The built-in domain has the characteristic that its objectSid value is invariant (S-1-5-32) through all deployments and only contains aliases. There is exactly one built-in domain for every account domain.

So to fix the issue, we simply converted the Domain Local group to a Global group and called it a day. The issue stems from the fact that domain controllers don't really have a local SAM the same way that standalone Windows machines and Windows domain members do. When you create a DC, the accounts that were part of the "BUILTIN" domain on the computer are removed from the local SAM and put into NTDS.dit and can be found in the Builtin Container using a tool like ADUC.  Accounts in the Builtin container in AD have ... you guessed it: Domain Local scope.

WTF is a GitHub?

by Ryan 7. April 2014 13:04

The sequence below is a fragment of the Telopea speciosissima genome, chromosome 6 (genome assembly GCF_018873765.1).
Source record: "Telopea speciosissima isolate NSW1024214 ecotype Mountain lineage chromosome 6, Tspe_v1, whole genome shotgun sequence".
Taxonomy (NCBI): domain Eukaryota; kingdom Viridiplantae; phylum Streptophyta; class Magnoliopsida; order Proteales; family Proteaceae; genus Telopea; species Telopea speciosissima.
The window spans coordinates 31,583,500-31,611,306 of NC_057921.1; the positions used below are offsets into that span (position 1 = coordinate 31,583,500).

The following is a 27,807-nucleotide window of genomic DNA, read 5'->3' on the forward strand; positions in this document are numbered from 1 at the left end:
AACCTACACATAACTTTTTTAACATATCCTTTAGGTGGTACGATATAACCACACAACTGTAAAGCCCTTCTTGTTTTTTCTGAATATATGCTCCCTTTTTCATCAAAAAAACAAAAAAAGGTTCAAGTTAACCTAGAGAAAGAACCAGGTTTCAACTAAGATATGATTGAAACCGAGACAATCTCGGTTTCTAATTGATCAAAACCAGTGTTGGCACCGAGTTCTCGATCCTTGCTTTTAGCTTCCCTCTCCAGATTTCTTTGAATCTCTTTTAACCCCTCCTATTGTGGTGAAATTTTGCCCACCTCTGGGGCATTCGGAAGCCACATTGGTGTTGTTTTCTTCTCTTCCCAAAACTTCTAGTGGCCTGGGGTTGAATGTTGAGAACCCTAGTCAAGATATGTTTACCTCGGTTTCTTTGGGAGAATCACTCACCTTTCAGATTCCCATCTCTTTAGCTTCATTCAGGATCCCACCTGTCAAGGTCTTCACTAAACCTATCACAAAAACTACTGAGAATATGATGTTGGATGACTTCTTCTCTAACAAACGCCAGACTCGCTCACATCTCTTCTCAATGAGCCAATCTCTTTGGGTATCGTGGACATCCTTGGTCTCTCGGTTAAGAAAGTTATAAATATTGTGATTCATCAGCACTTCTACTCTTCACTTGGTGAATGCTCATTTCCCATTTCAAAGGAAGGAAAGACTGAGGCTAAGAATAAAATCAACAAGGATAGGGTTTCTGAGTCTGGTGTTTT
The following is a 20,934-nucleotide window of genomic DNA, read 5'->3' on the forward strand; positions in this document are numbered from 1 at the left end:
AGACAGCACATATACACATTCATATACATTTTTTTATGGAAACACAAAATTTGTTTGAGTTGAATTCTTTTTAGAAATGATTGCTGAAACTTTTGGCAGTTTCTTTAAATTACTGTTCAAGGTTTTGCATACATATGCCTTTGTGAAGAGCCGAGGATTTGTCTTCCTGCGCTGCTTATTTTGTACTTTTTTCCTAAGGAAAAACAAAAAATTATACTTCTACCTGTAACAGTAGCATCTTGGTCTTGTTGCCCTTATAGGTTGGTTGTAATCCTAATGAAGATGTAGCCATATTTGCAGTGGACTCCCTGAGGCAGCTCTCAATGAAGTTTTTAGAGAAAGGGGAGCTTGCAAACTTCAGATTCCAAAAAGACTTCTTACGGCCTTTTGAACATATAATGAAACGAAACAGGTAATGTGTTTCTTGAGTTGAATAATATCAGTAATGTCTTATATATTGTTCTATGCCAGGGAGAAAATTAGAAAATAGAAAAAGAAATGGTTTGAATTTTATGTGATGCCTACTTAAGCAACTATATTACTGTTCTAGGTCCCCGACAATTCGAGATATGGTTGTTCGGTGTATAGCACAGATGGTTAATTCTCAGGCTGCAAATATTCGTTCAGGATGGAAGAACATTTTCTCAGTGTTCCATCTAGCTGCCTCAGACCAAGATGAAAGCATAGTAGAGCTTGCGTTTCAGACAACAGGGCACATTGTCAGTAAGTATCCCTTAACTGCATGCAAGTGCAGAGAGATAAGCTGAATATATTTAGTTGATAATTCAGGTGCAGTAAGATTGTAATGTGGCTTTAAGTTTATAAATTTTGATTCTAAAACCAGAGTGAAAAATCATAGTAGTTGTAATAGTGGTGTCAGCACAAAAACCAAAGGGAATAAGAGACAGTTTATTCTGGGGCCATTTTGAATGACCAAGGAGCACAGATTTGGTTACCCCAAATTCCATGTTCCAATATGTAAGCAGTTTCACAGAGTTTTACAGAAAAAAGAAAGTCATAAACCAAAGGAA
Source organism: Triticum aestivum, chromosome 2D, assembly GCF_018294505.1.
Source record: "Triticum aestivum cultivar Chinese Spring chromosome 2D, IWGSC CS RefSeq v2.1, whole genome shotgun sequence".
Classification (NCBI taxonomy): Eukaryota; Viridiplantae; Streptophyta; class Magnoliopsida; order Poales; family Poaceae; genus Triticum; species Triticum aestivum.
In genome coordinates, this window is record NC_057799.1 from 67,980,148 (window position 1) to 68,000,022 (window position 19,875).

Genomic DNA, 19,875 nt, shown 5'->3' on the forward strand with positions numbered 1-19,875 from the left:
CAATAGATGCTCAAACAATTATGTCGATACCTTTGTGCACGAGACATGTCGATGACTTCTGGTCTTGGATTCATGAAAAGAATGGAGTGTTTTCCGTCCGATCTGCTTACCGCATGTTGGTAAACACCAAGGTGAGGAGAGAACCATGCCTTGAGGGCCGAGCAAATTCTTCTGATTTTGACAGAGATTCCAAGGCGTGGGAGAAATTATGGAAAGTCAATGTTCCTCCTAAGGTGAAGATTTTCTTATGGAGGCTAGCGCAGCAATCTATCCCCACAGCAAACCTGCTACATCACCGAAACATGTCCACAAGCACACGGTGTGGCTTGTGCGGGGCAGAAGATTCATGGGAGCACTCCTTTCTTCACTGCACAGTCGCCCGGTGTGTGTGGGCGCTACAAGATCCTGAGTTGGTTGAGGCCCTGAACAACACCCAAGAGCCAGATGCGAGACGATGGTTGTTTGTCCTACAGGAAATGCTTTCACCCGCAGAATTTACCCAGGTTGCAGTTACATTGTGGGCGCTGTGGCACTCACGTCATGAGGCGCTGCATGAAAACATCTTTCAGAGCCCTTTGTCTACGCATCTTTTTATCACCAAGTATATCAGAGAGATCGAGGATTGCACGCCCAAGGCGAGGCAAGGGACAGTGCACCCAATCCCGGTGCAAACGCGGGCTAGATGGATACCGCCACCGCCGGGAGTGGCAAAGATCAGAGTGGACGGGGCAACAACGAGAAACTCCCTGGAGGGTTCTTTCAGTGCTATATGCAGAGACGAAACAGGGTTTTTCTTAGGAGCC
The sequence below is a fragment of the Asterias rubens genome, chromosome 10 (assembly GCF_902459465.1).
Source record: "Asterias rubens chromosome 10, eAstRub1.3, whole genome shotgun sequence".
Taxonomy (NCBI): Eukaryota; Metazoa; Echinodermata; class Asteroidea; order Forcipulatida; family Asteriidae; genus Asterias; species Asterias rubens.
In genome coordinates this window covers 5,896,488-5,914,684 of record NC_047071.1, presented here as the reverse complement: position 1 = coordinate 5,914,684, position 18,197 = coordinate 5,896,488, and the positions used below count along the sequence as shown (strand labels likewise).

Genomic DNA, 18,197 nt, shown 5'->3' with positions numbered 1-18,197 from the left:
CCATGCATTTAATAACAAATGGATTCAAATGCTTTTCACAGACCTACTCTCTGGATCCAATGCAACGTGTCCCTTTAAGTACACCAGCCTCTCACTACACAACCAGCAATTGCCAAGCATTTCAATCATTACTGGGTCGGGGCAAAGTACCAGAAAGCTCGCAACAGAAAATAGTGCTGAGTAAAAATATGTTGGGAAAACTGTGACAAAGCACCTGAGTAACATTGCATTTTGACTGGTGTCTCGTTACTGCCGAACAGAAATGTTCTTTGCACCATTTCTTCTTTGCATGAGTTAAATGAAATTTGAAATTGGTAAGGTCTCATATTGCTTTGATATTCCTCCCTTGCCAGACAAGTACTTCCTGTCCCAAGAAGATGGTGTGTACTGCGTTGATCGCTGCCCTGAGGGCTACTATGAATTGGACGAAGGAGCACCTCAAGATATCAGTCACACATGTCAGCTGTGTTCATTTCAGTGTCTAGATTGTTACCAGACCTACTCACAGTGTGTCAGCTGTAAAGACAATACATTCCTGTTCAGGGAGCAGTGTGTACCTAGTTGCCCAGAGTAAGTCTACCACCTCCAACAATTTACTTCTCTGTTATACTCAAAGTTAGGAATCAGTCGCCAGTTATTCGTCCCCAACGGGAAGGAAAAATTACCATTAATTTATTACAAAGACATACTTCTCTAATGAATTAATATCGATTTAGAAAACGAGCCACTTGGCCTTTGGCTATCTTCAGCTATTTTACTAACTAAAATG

I got my start in IT doing solely operations stuff: swapping out bad hard drives, terminating my own CAT5 cables, (I still carry a TIA-568 wiring diagram in my wallet in case I forget... had to throw out the condom to make room for it though, because let's be honest - I'll be using one way more than the other, just kidding, btw,) administering Active Directory, doing file server migrations... things like that.  And I still do mostly operations stuff today.  But I've also been playing around with programming since I was 14 years old, and I still do, even though my current job doesn't usually call for it.  Most of the time coding is just a hobby for me, but when there's a specific problem at work that I think I can solve with a little of my own programming elbow-grease, I'm all over it.  So I guess that makes me a natural participant in the DevOps movement, which is interesting because the age-old friction between IT pros and developers is still present.  On one hand, I get the idea of "don't half-ass two things; whole-ass one thing."  I think something that will ease that tension between Dev and Ops is the realization that developers aren't just developing boxed products anymore, but services.  Everything's a perpetual service now.  Which means the code and the hardware running that code have to evolve together now, at the same time and with the same goal. (Case in point: The OpenCompute Project, wherein we see entire datacenters being designed around the idea of running these super-scalable cloud workloads.)